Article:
Days of disorientation verging on despair
Parade in and out of my life
Uninvited

Meanwhile Trumpian unrealities
Sink ever deeper roots
into the great swamp of male privilege

I don’t know how to document this. I’m sure there’s a way, and that it’s already being done. I just want to know why all the uproar about human rights seems blind to the rights of all women in the USA.

This isn’t just about color. It isn’t even about income or educational status.

It’s about backbreaking expectations that women of all colors can and will do all things all the time with or without children, with or without a fair, steady income, and with or without adequate representation in every branch of our government and our judicial system. Yes, it feels like a run-on sentence because it’s already a run-on recipe for disaster.

The laundry list of virtual slaps in the faces of women and girls continues to grow. Comments and so-called jokes; growing numbers of men feeding the MeToo movement; the rapid disappearance of adequate medical support for women and girls; unequal pay for women doing the same work men do.

None of this is new. What’s distressing is the obvious, in-your-face deconstruction of equal support for females of any color.

Yes, we have a huge race issue here in the USA. And yes, the color of our female skin matters wherever we go, whether we like it or not.

Still, women living in poverty or hand-to-mouth are as likely to be white as black or brown. The current argument over our non-living wage (in most states) is disheartening, though being female in the USA is about more than a living wage.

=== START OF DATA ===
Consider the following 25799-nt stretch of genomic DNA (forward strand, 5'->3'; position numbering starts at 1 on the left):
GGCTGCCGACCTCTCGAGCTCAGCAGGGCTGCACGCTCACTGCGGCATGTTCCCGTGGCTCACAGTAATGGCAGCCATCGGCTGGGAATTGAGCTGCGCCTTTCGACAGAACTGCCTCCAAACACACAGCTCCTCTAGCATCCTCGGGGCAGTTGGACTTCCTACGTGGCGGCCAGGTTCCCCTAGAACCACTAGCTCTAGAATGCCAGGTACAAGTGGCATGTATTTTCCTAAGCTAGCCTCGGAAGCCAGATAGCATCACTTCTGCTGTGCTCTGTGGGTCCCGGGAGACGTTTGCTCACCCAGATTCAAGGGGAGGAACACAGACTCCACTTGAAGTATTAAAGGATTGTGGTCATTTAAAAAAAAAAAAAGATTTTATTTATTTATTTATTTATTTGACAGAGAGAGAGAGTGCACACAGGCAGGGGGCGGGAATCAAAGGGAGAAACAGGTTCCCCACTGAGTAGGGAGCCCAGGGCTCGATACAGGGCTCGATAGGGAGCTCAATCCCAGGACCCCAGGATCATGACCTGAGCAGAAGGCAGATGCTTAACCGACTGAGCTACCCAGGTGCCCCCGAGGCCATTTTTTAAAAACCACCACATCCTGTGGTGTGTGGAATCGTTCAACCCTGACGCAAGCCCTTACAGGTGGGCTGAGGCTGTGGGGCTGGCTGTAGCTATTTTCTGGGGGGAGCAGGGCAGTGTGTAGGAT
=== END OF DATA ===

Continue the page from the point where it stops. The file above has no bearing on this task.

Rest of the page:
We deserve politicians and judges that include women and men of all colors, fully representative of females as well as males, united by their opposition to outrages committed against women and girls every day of the week. Is this too much to expect?

This is also an issue for our churches and neighborhoods. Yes, people might get tired of hearing about the same thing over and over. Then again, perhaps our silence is asking women and girls of all colors to get used to living with the same thing over and over.

© Elouise Renich Fraser, 5 March 2021
Photo found at pewresearch.org

I want to go back

They say memories are
what really matter
But I want to go back

to classrooms shaped by
women and men from afar
Places I’ve never visited

How narrow we’ve become today
in our virtually segregated schools and
neighborhoods overflowing

with unfamiliar cuisines or clothes
and customs that give us away as strangers
not friends or even neighbors

Years of serving seminarians in
multinational multiethnic classrooms
turned my small world upside down

You helped make me the woman
I now am sitting here at home
wishing for just one more class

So you can show up and teach me
What I need to know today
Before it’s too late to dream

I’m feeling a bit nostalgic these days. Also heavy-hearted about what we’re becoming as a nation. It seems curiosity about the world and about people who don’t look, act or vote the way we do isn’t as interesting as it used to be. In fact, it seems easier to ignore each other. Look the other way.

When I was still teaching at seminary, diversity made everything more exciting. Granted, it wasn’t always easy for any of us.

Nonetheless, it opened up opportunities to re-examine our assumptions and broaden our knowledge. Not just about the subject matter, but about the way we dealt with each other.

Are we losing touch with our humanity? Is that possible?

I don’t want to be a robot, or a puppet on strings controlled by other human beings. Or by the ups and downs of the stock market, or the latest headlines in scandal magazines.  Nor do I want to be locked into my own small world because of fear or unexamined assumptions.

This morning I received my second Covid-19 shot. The room was filled with people who didn’t look or act like me. I wonder. Would they be interested in an informal discussion group? There’s so much I wish I understood better…..

Elouise

© Elouise Renich Fraser, 1 March 2021
Image found at ceu.edu